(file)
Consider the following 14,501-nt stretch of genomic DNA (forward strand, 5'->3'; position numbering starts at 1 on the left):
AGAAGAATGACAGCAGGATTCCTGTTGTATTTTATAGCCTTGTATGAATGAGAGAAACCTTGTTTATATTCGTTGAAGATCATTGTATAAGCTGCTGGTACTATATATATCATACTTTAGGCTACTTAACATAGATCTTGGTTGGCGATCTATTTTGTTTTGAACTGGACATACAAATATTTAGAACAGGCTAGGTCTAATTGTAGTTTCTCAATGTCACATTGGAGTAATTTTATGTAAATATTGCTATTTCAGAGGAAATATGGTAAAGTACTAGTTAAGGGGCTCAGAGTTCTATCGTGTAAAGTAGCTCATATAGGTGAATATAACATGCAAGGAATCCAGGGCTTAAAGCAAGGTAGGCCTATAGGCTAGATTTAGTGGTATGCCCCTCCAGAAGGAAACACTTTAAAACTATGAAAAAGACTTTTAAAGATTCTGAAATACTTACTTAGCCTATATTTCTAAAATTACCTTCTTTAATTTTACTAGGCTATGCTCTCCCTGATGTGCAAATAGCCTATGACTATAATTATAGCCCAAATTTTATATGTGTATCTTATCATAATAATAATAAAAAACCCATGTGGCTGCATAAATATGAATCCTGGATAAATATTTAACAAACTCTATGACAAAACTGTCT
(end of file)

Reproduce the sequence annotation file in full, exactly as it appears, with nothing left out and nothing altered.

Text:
Consider the following 14,501-nt stretch of genomic DNA (forward strand, 5'->3'; position numbering starts at 1 on the left):
AGAAGAATGACAGCAGGATTCCTGTTGTATTTTATAGCCTTGTATGAATGAGAGAAACCTTGTTTATATTCGTTGAAGATCATTGTATAAGCTGCTGGTACTATATATATCATACTTTAGGCTACTTAACATAGATCTTGGTTGGCGATCTATTTTGTTTTGAACTGGACATACAAATATTTAGAACAGGCTAGGTCTAATTGTAGTTTCTCAATGTCACATTGGAGTAATTTTATGTAAATATTGCTATTTCAGAGGAAATATGGTAAAGTACTAGTTAAGGGGCTCAGAGTTCTATCGTGTAAAGTAGCTCATATAGGTGAATATAACATGCAAGGAATCCAGGGCTTAAAGCAAGGTAGGCCTATAGGCTAGATTTAGTGGTATGCCCCTCCAGAAGGAAACACTTTAAAACTATGAAAAAGACTTTTAAAGATTCTGAAATACTTACTTAGCCTATATTTCTAAAATTACCTTCTTTAATTTTACTAGGCTATGCTCTCCCTGATGTGCAAATAGCCTATGACTATAATTATAGCCCAAATTTTATATGTGTATCTTATCATAATAATAATAAAAAACCCATGTGGCTGCATAAATATGAATCCTGGATAAATATTTAACAAACTCTATGACAAAACTGTCT